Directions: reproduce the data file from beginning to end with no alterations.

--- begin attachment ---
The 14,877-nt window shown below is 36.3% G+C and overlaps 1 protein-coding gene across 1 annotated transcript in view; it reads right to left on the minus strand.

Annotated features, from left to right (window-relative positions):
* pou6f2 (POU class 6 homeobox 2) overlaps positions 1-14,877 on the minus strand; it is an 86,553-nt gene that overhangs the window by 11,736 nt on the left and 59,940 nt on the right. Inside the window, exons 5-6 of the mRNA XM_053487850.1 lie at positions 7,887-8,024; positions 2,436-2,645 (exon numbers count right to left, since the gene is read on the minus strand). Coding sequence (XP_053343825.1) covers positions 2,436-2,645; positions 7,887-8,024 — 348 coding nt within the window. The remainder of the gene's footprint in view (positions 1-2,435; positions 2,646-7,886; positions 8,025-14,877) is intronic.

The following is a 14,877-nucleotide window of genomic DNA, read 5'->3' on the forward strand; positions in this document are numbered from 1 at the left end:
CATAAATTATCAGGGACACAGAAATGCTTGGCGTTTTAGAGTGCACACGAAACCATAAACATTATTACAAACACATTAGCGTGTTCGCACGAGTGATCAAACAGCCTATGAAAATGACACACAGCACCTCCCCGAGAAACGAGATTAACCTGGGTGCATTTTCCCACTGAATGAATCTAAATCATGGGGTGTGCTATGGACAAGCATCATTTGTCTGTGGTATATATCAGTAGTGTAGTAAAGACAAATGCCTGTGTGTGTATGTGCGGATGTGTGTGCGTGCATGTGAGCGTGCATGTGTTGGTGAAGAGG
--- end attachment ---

The 14,877-nt window shown below is 36.3% G+C and overlaps 1 protein-coding gene across 1 annotated transcript in view; it reads right to left on the minus strand.

Annotated features, from left to right (window-relative positions):
* pou6f2 (POU class 6 homeobox 2) overlaps positions 1-14,877 on the minus strand; it is an 86,553-nt gene that overhangs the window by 11,736 nt on the left and 59,940 nt on the right. Inside the window, exons 5-6 of the mRNA XM_053487850.1 lie at positions 7,887-8,024; positions 2,436-2,645 (exon numbers count right to left, since the gene is read on the minus strand). Coding sequence (XP_053343825.1) covers positions 2,436-2,645; positions 7,887-8,024 — 348 coding nt within the window. The remainder of the gene's footprint in view (positions 1-2,435; positions 2,646-7,886; positions 8,025-14,877) is intronic.

The following is a 14,877-nucleotide window of genomic DNA, read 5'->3' on the forward strand; positions in this document are numbered from 1 at the left end:
CATAAATTATCAGGGACACAGAAATGCTTGGCGTTTTAGAGTGCACACGAAACCATAAACATTATTACAAACACATTAGCGTGTTCGCACGAGTGATCAAACAGCCTATGAAAATGACACACAGCACCTCCCCGAGAAACGAGATTAACCTGGGTGCATTTTCCCACTGAATGAATCTAAATCATGGGGTGTGCTATGGACAAGCATCATTTGTCTGTGGTATATATCAGTAGTGTAGTAAAGACAAATGCCTGTGTGTGTATGTGCGGATGTGTGTGCGTGCATGTGAGCGTGCATGTGTTGGTGAAGAGG